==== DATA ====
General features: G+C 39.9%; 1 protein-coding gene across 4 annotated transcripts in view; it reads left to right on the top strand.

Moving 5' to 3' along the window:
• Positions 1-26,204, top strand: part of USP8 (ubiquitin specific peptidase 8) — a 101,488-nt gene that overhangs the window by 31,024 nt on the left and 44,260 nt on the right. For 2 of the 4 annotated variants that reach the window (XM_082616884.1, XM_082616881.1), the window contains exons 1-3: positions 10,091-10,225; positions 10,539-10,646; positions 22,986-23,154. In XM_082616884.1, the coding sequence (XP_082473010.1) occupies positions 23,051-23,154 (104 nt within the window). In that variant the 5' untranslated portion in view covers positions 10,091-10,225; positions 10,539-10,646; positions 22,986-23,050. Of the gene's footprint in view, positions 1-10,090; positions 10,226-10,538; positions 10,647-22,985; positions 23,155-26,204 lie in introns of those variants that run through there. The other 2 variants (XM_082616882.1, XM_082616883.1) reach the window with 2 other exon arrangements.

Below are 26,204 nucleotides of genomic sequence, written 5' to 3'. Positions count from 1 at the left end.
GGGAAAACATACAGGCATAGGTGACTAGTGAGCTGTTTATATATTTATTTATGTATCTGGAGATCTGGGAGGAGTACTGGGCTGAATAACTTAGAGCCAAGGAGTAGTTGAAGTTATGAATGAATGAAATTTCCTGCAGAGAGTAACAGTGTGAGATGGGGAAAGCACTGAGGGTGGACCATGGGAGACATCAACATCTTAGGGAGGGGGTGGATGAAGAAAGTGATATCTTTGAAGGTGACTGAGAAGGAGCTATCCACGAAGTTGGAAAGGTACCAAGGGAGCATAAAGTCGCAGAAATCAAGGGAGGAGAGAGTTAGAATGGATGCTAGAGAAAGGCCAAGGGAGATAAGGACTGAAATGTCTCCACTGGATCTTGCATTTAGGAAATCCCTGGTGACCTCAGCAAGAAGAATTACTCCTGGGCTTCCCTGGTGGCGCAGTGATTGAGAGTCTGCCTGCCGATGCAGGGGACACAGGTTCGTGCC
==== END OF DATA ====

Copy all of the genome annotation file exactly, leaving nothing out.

General features: G+C 39.9%; 1 protein-coding gene across 4 annotated transcripts in view; it reads left to right on the top strand.

Moving 5' to 3' along the window:
• Positions 1-26,204, top strand: part of USP8 (ubiquitin specific peptidase 8) — a 101,488-nt gene that overhangs the window by 31,024 nt on the left and 44,260 nt on the right. For 2 of the 4 annotated variants that reach the window (XM_082616884.1, XM_082616881.1), the window contains exons 1-3: positions 10,091-10,225; positions 10,539-10,646; positions 22,986-23,154. In XM_082616884.1, the coding sequence (XP_082473010.1) occupies positions 23,051-23,154 (104 nt within the window). In that variant the 5' untranslated portion in view covers positions 10,091-10,225; positions 10,539-10,646; positions 22,986-23,050. Of the gene's footprint in view, positions 1-10,090; positions 10,226-10,538; positions 10,647-22,985; positions 23,155-26,204 lie in introns of those variants that run through there. The other 2 variants (XM_082616882.1, XM_082616883.1) reach the window with 2 other exon arrangements.

Below are 26,204 nucleotides of genomic sequence, written 5' to 3'. Positions count from 1 at the left end.
GGGAAAACATACAGGCATAGGTGACTAGTGAGCTGTTTATATATTTATTTATGTATCTGGAGATCTGGGAGGAGTACTGGGCTGAATAACTTAGAGCCAAGGAGTAGTTGAAGTTATGAATGAATGAAATTTCCTGCAGAGAGTAACAGTGTGAGATGGGGAAAGCACTGAGGGTGGACCATGGGAGACATCAACATCTTAGGGAGGGGGTGGATGAAGAAAGTGATATCTTTGAAGGTGACTGAGAAGGAGCTATCCACGAAGTTGGAAAGGTACCAAGGGAGCATAAAGTCGCAGAAATCAAGGGAGGAGAGAGTTAGAATGGATGCTAGAGAAAGGCCAAGGGAGATAAGGACTGAAATGTCTCCACTGGATCTTGCATTTAGGAAATCCCTGGTGACCTCAGCAAGAAGAATTACTCCTGGGCTTCCCTGGTGGCGCAGTGATTGAGAGTCTGCCTGCCGATGCAGGGGACACAGGTTCGTGCC